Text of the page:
I was very disappointed with this movie. And I disagree that it made any effort to hide the White Messiah motif.
    Just count who is alive at the end: white man, white woman, and Indian child dependent on them.
    Nothing in this film was new or fresh. I went to it because (allegedly) it was a possible Oscar worthy film. But it wasn't.

    I firmly believe that there is ground for making intriguing Westerns, but this isn't it. It doesn't move the conversation even an inch further than Dances With Wolves. Yeah, we get it. The Indians were treated like crap. Find another topic!
  • Fugitive Pieces (2007). Without saying too much and not more than you would know from reading an intro, a Jewish boy Poland is hidden by his family whom he sees slaughtered at the time of the German invasion in Sept 1939. He runs into the forest after and is taken in by a Greek archeologist who is excavating there, they go to Greece, and after the war to Montreal. It's moving and exquisitely written. It departs from the book, but in a good way. There's much excavation of the soul, of love, of past experiences, poetry and music, and of future.

    I recall this as I type: 'How do the dead call to us? Do they call us to them? or do they push us back into the world?'
  • jedijudyjedijudy Heaven Host
    Daughter-Unit, her dear hubby and I went to see Avengers: Infinity War on Thursday evening. I'm glad we saw it, and I will see it again (and will add the Blu-ray to my collection), however, with all the various Marvel superheroes I had to keep thinking to remember who was where!

    Hint number one: If you are considering taking your 6-9 year old children, you might want to see the movie first. There was some wailing from kiddos at the theater when some of the intense scenes occurred.

    Hint number two: Take a deep breath just before the end of the movie.
    There was such a huge intake of air from the gasp of the movie-goers, that I swear there was no air left in the theater. I was one of the gaspers, I confess.
    D-U and I think Dr. Strange knows the 'fix'.

    There are many scenes of very funny stuff, including one aimed at the competition! In fact, one of the reasons we want to see it again is to catch the dialogue we missed when folks were laughing so loudly and long.

    OK, when I was a young-un many years ago, I was more of a fan of the competition. However, these Marvel heroes have grown on me (especially the latest incarnation of Spidey) and A:IW is a hoot to watch. Now, it's no Gone with the Wind, but I think this will be a favorite in the Marvel movie group.

    As usual...watch for Stan Lee!
    You know how there are usually two postscripts after the Marvel movies? At the point where the first PS usually shows...there's...nothing!!! Everyone in the theater was hushing everyone, and nothing happened! Great laughter! However, there is one at the end. So, don't miss it!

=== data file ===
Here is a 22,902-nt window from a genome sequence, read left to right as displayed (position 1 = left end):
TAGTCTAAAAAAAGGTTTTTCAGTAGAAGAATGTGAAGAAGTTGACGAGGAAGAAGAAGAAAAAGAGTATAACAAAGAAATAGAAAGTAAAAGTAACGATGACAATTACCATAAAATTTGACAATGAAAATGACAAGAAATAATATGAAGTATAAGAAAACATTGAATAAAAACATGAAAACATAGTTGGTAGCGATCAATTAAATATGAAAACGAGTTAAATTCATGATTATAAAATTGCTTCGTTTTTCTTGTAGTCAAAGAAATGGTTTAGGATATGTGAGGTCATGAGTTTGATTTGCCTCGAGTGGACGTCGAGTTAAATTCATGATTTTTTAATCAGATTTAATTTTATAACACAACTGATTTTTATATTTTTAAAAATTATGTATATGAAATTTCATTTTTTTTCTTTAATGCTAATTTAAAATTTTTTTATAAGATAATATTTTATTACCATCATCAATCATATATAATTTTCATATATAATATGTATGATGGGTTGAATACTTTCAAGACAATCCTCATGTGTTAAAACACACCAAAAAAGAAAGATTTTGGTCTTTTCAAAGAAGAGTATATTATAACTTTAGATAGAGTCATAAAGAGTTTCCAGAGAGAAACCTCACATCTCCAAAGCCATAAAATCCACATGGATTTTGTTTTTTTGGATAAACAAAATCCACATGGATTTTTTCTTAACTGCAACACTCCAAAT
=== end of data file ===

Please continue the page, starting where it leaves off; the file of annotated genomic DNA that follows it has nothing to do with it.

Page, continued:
• stetsonstetson Shipmate
    MILD SPOILERS

    A Taxi Driver

    Historical drama relating the true story of a Seoul cab driver who drives a German journalist to the city of Gwangju(on the other end of the country) during the 1980 Democratic Uprising and its bloody suppression.

    I lived for several years right in the neighbourhood where many of the main events of the uprising took place(albeit prior to my residency), so watching this film was more emotional for me than these sorts of things usually are. That caveat aside, this is a pretty watchable film about the events surrounding a major turning point in Korean history. Well-made, well-acted, with only the occassional slide into Hollywood action-film cliches. (hey, maybe the taxis all did have a Michael Bay-style automotive rampage while fleeing the military on the way out of town, but I'm kind of doubting that.)
  • Gramps49Gramps49 Shipmate
    Wife and I watched The Darkest Hour. I think it gave a pretty unvarnished version of Winston Churchill from the time he was invited to form the government in response to the catastrophe leading up to Dunkirk. It showed him in manic mode and in depression as well. For all the flaws the man had, his government was able to rescue most of the 300,000 British troops at Dunkirk--Another 38,000 that were rescued included Allied Troops.
  • Went with the children to see The Guernsey Literary and Potato Peel Pie Society. Lovely film, starry cast: Lily James, Penelope Wilton, Tom Courtenay, Matthew Goode. Ms James did a good job, Mr Goode was wonderful as ever (gosh, he's under-valued compared to Cumberbatch and Hiddlestone) and Penelope Wilton was just marvellous. I'd recommend it if you feel at a loose end.
  • TrudyTrudy Heaven Host
    Went with the children to see The Guernsey Literary and Potato Peel Pie Society. Lovely film, starry cast: Lily James, Penelope Wilton, Tom Courtenay, Matthew Goode. Ms James did a good job, Mr Goode was wonderful as ever (gosh, he's under-valued compared to Cumberbatch and Hiddlestone) and Penelope Wilton was just marvellous. I'd recommend it if you feel at a loose end.